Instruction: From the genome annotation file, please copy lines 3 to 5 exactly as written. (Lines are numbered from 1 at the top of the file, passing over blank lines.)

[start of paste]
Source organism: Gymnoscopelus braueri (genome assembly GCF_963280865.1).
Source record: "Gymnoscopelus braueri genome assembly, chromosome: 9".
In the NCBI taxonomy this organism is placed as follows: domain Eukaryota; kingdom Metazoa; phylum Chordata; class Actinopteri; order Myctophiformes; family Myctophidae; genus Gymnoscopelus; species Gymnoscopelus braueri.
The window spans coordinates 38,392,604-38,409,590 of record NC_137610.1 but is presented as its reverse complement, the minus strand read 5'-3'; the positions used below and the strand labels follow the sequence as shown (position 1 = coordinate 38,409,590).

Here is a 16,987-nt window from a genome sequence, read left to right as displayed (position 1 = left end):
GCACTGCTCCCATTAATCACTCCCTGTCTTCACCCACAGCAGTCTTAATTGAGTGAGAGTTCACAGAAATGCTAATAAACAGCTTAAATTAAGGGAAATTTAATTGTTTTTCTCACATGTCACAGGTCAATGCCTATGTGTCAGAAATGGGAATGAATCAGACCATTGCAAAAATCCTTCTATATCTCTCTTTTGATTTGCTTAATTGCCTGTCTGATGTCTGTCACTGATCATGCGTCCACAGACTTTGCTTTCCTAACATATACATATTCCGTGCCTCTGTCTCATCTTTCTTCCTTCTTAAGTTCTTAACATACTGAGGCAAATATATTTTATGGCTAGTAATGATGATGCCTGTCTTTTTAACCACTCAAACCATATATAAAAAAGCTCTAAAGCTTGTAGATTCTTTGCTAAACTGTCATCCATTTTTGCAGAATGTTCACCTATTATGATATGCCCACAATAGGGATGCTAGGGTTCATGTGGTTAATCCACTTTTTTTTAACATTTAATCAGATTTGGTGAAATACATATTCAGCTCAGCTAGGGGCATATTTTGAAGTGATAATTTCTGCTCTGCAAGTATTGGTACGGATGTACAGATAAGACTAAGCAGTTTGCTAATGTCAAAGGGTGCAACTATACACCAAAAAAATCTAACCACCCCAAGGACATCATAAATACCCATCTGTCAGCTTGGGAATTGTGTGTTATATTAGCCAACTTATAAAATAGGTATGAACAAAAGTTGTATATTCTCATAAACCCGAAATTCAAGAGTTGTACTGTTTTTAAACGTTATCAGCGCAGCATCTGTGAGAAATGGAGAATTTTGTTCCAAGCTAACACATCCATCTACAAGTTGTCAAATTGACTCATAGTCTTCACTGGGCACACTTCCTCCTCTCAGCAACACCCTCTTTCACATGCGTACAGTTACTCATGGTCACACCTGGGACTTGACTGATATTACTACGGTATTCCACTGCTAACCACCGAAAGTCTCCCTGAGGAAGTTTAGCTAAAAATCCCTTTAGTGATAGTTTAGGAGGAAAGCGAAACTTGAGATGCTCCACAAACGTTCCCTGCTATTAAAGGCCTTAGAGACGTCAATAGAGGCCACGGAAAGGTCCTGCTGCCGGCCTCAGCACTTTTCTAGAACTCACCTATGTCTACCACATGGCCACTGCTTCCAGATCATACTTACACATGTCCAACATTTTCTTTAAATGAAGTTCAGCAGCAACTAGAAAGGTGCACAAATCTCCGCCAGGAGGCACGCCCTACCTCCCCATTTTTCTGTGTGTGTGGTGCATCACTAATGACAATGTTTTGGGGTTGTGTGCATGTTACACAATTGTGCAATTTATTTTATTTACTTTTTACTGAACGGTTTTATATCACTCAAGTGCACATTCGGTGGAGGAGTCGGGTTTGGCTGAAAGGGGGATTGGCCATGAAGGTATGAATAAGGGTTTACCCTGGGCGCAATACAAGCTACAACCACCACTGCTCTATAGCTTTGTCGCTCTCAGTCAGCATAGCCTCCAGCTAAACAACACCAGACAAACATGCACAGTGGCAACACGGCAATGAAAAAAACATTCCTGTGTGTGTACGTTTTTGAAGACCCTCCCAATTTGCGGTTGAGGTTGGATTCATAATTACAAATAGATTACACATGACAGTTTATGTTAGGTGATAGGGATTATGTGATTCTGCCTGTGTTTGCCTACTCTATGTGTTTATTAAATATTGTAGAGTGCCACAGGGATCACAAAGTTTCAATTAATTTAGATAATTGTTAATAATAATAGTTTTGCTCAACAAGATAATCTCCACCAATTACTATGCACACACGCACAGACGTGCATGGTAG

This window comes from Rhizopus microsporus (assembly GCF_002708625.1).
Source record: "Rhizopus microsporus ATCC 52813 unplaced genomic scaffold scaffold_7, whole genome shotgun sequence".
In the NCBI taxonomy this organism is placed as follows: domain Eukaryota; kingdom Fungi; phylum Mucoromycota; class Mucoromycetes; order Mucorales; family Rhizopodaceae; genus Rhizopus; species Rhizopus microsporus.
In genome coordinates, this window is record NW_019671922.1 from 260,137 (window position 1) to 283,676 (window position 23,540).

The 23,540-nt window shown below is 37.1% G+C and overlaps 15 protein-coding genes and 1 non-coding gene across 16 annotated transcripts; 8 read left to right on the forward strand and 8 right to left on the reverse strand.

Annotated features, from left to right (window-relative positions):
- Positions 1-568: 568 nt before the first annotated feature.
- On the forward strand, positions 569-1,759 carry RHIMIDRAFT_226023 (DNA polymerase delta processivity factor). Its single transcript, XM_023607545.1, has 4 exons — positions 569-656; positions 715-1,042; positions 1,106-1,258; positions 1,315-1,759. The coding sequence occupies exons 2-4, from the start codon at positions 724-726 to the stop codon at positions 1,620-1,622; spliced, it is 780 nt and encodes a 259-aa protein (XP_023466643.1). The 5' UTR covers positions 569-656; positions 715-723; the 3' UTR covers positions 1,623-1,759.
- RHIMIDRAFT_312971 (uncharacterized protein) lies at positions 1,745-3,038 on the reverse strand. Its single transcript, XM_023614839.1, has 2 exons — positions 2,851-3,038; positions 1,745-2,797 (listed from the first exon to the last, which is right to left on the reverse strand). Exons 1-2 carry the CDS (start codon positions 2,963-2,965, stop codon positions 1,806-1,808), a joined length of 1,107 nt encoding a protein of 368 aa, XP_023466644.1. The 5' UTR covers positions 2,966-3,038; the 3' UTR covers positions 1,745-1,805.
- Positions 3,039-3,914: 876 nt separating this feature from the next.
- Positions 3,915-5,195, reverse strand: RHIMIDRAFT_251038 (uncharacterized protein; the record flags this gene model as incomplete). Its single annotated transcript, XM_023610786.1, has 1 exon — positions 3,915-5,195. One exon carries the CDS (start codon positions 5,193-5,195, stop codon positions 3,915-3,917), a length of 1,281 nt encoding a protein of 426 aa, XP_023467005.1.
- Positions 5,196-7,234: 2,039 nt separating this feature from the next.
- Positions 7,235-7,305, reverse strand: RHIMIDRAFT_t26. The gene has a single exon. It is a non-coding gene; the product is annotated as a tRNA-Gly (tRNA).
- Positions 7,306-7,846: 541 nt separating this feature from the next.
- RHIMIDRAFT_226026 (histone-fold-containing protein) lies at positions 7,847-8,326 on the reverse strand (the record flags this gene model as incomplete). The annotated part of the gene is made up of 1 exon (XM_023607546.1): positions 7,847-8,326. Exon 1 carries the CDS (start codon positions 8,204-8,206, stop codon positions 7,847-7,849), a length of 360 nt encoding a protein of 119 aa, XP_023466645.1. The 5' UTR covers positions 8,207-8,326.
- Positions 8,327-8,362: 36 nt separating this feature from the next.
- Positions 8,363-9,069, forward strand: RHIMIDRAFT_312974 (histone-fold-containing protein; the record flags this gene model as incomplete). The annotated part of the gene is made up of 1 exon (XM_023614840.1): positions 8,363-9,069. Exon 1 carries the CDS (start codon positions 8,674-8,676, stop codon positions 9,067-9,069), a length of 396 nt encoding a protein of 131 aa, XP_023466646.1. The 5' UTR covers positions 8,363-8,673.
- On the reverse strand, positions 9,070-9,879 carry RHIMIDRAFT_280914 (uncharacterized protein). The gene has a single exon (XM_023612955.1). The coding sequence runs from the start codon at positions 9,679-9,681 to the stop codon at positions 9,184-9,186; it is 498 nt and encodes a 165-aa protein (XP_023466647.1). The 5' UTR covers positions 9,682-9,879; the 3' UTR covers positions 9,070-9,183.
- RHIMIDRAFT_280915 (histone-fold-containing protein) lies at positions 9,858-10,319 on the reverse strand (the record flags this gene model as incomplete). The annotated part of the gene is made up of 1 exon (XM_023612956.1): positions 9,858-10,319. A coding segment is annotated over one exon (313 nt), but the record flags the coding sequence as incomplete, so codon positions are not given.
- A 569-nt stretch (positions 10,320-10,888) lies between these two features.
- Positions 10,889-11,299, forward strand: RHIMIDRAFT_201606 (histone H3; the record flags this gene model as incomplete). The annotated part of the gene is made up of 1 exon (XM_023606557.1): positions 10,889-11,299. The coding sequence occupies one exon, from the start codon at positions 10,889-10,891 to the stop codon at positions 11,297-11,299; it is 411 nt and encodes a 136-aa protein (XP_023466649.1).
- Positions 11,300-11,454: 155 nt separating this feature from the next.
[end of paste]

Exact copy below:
In the NCBI taxonomy this organism is placed as follows: domain Eukaryota; kingdom Metazoa; phylum Chordata; class Actinopteri; order Myctophiformes; family Myctophidae; genus Gymnoscopelus; species Gymnoscopelus braueri.
The window spans coordinates 38,392,604-38,409,590 of record NC_137610.1 but is presented as its reverse complement, the minus strand read 5'-3'; the positions used below and the strand labels follow the sequence as shown (position 1 = coordinate 38,409,590).

Here is a 16,987-nt window from a genome sequence, read left to right as displayed (position 1 = left end):